I've finally finished reading the book and I have to say that I absolutely love certain aspects of the novel, but it's also not without its faults.
I see this more as a Romulan political thriller with tangential connections to the Typhon Pact instead of an outright Typhoon Pact story, and at the same time, acts as a wonderful bookend to Taking Wing
which began the sundering of the Romulan Star Empire. On an odd note, I see Taking Wing
in the same fashion with but replacing Typhon Pact with the Titan
. Like Taking Wing
, Rough Beasts of Empire
delves into many Machiavellian dealings involving the state affairs of the Romulan people although the Reman aspect is smaller here.
I loved seeing the continued existence of Spock's Reunification Movement even though it was usurped by Tal'aura for her own purposes and taken advantage of by the Tzenkethi. Considering this and the degree of impracticability on cultural and political levels, I'm surprised how strong Spock remains in regards to this issue. Going into the book, I found myself asking the same questions Slask and Gell Kamenor ask of Spock but I wish Spock provided some answers. On individual and small group levels, I can see the benefits of sharing and bringing together cultural and ideological ideas from both the Vulcan and Romulan people, but how can it work on a large scale level?
Like Zero Sum Game
did for the Breen, I loved the delving into the Tzenkethi culture and made me hunger to see more of what little we did see (and I was happy to see they weren't feline in nature). I wish the Tzenkethi had a larger visable role in the book considering it's advertised as a Typhon Pact book.
That being said, I found the two flashback chapters to Sisko's time during the Federation-Tzenkethi war to be a bit jarring because I felt they added very little to the overall narrative. Likewise, I found Sisko's involvement in the story to be unnecessary. While I enjoyed the natural progression of his character since his return from the Celestial Temple (despite disagreeing with Sisko on his motives), I found his role in the story to be tangential at best. I felt his mission to visit Donatra was merely there so he could have a direct connection to the main narrative (and have an excuse for his presence in the book) but I found it unbelievable that he happened to be the second most knowledge person of the Romulans after Spock within the Federation. Sure his dealings with them during the Dominion War and his time at the embassy (was that fact known prior to this book?) gives great insight in the way they work, but of all the captains, admirals, ambassadors, diplomats, and dignitaries in the Federation, Sisko is the best person Akaar and Bacco can come up with?
Speaking of natural progression of characters, I have to say I was initially very shocked by the revelation that Kira left Starfleet and joined the Bajoran Religious Order, and is now a Vedek (although not a member of the Vedek Assembly thus hopefully never to become Kai). I had been very interested in Kira's progression in Starfleet and I didn't like the sudden change in career direction. I had thought the attack from Taran'tar and her initial encounter with Illiana Ghemor wasn't enough to push her in that direction, but I suppose the additional untold story of Kira's second encounter with Illiana along with the Ascendants is what pushed her over the edge. I suppose we'll have to wait and see how that encounter goes.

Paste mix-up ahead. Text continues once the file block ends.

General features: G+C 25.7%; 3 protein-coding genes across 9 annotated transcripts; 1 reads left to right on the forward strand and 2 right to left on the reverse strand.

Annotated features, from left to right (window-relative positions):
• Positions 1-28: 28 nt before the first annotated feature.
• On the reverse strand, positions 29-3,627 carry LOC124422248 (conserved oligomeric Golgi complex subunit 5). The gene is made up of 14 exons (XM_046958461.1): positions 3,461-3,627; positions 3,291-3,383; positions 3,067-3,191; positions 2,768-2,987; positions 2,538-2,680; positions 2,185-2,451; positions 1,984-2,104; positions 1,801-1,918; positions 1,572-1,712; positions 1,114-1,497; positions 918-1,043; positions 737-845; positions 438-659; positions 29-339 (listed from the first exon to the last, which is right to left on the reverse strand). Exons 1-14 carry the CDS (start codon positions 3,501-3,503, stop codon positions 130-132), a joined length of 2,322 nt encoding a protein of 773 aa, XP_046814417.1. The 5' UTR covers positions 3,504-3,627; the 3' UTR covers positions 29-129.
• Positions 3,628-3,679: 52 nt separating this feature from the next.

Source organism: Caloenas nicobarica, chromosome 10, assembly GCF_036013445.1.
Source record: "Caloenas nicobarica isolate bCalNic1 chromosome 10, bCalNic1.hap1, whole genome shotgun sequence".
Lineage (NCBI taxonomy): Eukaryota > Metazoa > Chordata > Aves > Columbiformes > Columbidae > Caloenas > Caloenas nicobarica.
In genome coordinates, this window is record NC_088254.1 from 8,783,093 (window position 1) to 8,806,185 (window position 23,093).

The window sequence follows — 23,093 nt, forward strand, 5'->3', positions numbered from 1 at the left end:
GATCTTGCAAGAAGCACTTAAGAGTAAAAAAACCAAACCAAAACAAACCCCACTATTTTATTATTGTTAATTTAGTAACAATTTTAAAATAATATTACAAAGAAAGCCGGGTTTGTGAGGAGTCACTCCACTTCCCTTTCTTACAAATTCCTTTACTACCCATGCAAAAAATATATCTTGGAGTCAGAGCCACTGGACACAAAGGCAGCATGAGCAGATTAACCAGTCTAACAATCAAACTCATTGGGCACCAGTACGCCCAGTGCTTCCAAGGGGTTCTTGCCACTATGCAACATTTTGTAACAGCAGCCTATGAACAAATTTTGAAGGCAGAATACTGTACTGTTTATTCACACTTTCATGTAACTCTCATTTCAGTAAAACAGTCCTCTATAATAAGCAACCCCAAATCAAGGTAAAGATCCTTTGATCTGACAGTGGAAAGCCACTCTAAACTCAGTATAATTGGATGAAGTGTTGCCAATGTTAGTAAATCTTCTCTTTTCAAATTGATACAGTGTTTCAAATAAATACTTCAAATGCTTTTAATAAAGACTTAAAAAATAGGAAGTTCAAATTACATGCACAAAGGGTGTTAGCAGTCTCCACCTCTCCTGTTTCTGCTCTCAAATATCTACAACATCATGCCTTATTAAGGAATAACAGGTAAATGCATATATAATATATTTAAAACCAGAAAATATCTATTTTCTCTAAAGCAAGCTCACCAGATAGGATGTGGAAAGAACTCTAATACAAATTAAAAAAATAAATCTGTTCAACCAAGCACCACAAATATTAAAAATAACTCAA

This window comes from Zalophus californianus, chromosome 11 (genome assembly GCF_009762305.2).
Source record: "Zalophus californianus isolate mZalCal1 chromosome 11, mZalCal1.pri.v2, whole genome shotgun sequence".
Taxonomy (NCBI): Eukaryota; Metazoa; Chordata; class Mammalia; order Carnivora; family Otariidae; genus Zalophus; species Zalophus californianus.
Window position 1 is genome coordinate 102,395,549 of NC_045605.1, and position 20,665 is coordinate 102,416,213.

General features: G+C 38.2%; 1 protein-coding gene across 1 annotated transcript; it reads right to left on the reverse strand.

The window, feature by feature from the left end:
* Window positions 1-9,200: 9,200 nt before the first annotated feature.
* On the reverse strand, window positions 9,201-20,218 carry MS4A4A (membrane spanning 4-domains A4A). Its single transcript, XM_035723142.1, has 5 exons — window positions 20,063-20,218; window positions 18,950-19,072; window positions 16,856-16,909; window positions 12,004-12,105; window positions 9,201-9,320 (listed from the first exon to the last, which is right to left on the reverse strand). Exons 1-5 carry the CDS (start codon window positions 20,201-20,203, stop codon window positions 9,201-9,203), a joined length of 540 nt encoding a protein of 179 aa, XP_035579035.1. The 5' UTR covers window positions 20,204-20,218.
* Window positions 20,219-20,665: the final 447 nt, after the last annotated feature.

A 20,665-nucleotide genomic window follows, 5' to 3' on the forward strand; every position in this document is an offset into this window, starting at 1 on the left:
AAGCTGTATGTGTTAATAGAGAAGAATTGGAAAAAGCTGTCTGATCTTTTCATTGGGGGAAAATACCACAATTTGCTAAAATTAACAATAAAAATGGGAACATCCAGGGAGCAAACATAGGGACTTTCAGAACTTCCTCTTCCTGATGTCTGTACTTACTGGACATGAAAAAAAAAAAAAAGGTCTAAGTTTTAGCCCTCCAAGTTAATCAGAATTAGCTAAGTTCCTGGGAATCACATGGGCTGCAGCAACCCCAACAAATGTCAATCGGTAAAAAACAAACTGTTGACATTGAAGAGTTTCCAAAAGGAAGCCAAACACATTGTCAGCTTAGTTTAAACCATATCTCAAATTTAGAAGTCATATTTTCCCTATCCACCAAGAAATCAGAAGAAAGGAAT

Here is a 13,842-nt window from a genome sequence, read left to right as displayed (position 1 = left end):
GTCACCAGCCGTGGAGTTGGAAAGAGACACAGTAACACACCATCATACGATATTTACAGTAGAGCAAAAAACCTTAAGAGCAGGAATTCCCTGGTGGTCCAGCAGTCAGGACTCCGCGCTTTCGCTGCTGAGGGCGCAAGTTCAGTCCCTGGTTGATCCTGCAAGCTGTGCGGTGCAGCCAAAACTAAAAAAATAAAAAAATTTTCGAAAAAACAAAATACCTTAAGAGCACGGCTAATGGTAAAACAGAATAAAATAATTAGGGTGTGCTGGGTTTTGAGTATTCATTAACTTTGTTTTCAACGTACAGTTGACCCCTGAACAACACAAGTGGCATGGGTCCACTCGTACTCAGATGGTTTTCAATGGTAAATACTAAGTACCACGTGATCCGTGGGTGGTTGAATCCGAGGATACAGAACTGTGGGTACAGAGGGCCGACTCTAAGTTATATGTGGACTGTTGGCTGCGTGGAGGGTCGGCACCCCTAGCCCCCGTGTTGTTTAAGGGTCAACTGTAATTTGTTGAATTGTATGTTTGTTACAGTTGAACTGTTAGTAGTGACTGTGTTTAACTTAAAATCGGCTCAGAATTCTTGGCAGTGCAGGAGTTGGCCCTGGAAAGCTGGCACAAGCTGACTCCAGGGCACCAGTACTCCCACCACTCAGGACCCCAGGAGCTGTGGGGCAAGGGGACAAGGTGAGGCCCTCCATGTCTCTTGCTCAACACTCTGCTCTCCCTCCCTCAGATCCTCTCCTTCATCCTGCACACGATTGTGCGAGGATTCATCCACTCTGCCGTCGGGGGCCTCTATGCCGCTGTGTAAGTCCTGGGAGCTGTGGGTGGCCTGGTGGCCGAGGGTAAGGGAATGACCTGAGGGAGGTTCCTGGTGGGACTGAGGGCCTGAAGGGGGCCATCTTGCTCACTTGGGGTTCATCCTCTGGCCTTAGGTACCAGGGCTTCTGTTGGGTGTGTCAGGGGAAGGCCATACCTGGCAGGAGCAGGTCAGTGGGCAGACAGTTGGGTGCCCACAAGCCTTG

I unfortunately spoiled myself in two ways: I read about a month ago in this forum that someone had expressed disappointment that the Romulan sundering had been resolved so quickly, and I accidentally saw on Memory Beta (while reading up on praetors) that Gell Kamenor succeeded Tal'aura. I was a little surprised by both revelations but this gave me an interesting perspective on the book and made me wonder how these two events would unfold. Speaking of Gell Kamenor, I unfortunately forgot about her involvement in Serpents Among the Ruins
until Spock commented on involvement with the Treaty of Algeron. Clearly I need to read that book again.
A few odds and ends: I didn't like the sudden appearance of Sela because her role in the book felt rather superflous and added little and could have been any random Romulan (plus we still don't know how she got out of a coma and Federation custody, but that's not George's fault). On the flip side, I loved Tomalak's role in the book and I especially loved his grandiose speech to the Romulan Senate which felt like Tomalak channeling G'Kar. Lastly, I liked seeing what happened to Vaughn even if I didn't find the inclusion of the events to the story necessary (it was necessary for Sisko's story but again I didn't feel like Sisko's story synced up well with the rest of the narrative).
Hmmm...after reading back at what I've written, I come off rather negative about the book. I want to state again that I loved the book with only a few quibbles. I look forward to Paths of Disharmony
and future Typhon Pact stories.
One interesting observation on a personal note: I was amused by the inclusion of Ensign Orr on the bridge of the Okinawa
. Not only is my surname Orr, but my grandfather and namesake was a Navy corpsman at the Battle of Okinawa. Probably a big coincidence, but one I had to point it out.
David R. George III wrote:
As for the teardrop-shaped ships, they are not my invention, but that of James Swallow. Those ships first appeared in his excellent Day of the Vipers.
Interesting, I honestly can't remember that happening and I loved that book. Can you remind me what were the circumstances of their appearance?